As to who may wage war, the Rambam writes in his Sefer Ha-Miswoth
(Introduction, ed. R. Yosef Qafeh, Mossad Harav Kook, 5731, p. 57):

    And it is known that war and conquest of "al-bilad" (other
    readings: "al-mudun", i.e. the cities) are only by the king
    and the Great Sanhedrin and the High Priest, as it is said
    (Num. 27:21): "And he shall stand before Elazar the Cohen."
    And since all these matters are well known to most people,
    every positive commandment or negative commandment which is
    dependent on the commandments, or the (Temple - S.W.) services,
    or the death sentences of the court, or the Sanhedrin, or a
    Prophet or king, or milhemet miswa (commanded war), or
    milhemet reshut (optional war), I will not have to say
    about them "and this commandment is not in force except
    in presence of the Temple", since this is clear as I have

R. Qafeh translates "al-bilad" as "the land", although another
possible translation of the Arabic is "the places". Whether we
understand this as conquest of the Land of Israel or not, it
appears clear to me that the Rambam's general statement means
that no war may be waged except by a king, who must be appointed
either by a Prophet or by the Sanhedrin as the Rambam ruled in
his Mishne Torah (Laws of Kings and Their Wars 1:3, Sanhedrin 5:1).
It should be added that the words "or milhemet miswa" in the Rambam's
passage are omitted in the standard translation, but are present in
the Arabic original.

     The Rambam defines the categories of the two types of wars that
he recognizes. He gives 3 kinds of milhemet miswa (Kings 5:1): 1) the
war against the seven nations of Canaan, 2) the war against Amaleq,
and 3) aiding Israel against an adversary who has come against them.
Milhemet reshut is to enlarge the borders of Israel and to enhance
the king's greatness and prestige. According to the following
halacha (Kings 5:2), approval of the Sanhedrin is required for
milhemet reshut, but not for milhemet miswa. However, it is clear
from the context that only the king is authorized to wage any of
these wars.

    It is noteworthy that the Rambam does not mention either conquest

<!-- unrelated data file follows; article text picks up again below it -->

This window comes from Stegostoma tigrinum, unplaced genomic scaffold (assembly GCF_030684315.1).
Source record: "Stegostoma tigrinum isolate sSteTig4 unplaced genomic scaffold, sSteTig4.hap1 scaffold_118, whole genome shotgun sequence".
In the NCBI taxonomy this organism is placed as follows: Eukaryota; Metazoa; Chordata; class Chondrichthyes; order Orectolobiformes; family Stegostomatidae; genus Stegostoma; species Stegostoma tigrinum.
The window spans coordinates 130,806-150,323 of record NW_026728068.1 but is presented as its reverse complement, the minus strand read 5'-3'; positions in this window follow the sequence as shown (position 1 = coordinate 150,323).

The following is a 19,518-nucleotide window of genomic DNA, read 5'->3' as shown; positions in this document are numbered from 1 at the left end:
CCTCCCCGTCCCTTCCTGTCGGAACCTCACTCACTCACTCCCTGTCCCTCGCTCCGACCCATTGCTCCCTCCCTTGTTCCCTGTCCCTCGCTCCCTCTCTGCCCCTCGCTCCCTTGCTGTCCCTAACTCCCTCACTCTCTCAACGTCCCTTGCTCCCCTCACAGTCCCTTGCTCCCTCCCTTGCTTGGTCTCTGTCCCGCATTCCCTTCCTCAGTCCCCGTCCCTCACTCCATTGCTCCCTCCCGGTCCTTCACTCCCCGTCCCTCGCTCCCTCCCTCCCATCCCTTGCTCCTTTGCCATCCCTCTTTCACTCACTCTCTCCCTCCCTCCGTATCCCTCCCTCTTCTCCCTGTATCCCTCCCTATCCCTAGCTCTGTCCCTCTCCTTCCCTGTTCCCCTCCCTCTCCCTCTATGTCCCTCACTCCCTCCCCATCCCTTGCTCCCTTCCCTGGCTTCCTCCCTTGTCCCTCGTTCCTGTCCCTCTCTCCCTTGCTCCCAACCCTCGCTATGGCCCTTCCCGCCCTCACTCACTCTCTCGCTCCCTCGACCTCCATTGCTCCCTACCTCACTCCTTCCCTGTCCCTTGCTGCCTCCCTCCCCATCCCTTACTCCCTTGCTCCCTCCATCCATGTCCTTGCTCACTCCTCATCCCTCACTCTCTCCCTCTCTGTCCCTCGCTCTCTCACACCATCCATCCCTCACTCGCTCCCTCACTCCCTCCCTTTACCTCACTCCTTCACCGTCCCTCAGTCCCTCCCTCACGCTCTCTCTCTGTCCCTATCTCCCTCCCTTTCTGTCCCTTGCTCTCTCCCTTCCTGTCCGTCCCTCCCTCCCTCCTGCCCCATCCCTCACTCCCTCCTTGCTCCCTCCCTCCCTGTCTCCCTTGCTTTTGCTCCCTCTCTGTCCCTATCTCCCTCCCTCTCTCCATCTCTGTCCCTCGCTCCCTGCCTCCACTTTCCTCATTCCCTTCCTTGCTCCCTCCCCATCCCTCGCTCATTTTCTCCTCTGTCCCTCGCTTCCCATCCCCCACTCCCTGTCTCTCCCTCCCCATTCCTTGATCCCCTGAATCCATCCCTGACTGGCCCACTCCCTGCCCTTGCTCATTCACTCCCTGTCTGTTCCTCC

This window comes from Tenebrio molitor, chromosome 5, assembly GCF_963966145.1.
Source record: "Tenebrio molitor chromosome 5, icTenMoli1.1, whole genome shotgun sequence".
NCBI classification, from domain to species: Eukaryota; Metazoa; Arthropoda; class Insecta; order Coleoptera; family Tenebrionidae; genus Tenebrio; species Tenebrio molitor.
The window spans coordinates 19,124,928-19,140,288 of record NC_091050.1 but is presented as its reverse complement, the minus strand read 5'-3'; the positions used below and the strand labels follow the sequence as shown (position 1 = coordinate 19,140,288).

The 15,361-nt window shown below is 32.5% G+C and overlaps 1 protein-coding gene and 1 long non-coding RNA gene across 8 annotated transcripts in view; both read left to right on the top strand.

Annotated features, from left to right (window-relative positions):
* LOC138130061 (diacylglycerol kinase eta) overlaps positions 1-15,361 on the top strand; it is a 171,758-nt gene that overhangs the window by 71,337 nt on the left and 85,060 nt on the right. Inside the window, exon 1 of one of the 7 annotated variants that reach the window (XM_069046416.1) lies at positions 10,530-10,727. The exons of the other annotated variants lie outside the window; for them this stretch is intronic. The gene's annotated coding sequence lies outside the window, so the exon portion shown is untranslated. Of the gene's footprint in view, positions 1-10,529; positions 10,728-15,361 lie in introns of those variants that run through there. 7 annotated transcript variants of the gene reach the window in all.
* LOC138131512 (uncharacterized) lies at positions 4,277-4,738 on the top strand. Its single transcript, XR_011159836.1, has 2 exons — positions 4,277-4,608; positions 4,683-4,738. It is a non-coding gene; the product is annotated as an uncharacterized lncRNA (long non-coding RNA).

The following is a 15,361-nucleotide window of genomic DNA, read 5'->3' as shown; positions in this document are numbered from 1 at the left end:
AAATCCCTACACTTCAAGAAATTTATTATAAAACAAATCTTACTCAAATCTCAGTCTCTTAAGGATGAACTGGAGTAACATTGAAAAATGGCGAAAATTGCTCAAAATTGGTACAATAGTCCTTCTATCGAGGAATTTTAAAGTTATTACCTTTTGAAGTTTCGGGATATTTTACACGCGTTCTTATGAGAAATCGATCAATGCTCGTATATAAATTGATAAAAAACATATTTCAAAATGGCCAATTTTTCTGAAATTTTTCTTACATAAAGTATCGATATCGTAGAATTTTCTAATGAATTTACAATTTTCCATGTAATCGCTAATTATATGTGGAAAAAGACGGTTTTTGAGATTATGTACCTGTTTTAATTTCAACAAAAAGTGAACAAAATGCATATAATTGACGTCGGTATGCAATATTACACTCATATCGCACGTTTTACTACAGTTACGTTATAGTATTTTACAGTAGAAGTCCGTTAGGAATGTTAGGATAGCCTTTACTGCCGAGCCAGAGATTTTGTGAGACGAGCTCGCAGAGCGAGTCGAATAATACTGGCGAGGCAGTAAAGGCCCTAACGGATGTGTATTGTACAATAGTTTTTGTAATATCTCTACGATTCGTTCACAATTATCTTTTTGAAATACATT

of the Land of Israel or settling (yishuv) of the Land of Israel
among the 613 commandments of the Torah, either in his Sefer Hamiswoth
or in the Laws of Kings, even though he repeatedly stresses the duty
and importance of living in the Land of Israel (Kings 5). The Ramban,
on the other hand, counts Yishuv Eres Yisrael and its conquest as a
commandment of the Torah (see his Positive Commandment 4 in his comments
to the Rambam's Sefer Hamiswoth). The Ramban, however, agrees with the
Rambam that the waging of war requires the Sanhedrin and the High Priest,
and holds that this is true even for a milhemet miswa and for all
generations (see his comments after his Negative Commandment 16).

     For these reasons; namely, the absence of a king, Sanhedrin and
High Priest, it follows that we have no possibility of waging war today.
Thus wrote R. Ovadia Yosef recently in almost as many words, regarding
the possibility in principle of returning occupied territories as part
of a genuine peace agreement with the Arabs (Tehumin, vol. 10 (5749),
p. 43):

        And according to this we learn, that even according to the
      Ramban there is no commandment in our time to go out to war and
      to enter into danger to life in order to defend the control of
      the territories that are occupied by us against the will of
      the nations of the world.

    To be sure, R. Ovadia Yosef's opinion expressed above generated
a lot of controversy (see, for example, R. Shaul Yisraeli, Tehumin,
op. cit., pp. 48-61). However, the main argument behind this view
remains our lack of a duly appointed king, who is the minimum
requirement for waging war. As far as I have been able to determine,
R. Yisraeli and others who hold that the State of Israel is
empowered to wage war all rely on the opinion of R. Avraham Yishaq
Hacohen Kook (zs"l) in his Resp. Mishpat Cohen (144:15-A). In this
responsum, Rabbi Kook wrote as follows:

     But when a leader of the nation is appointed for all its needs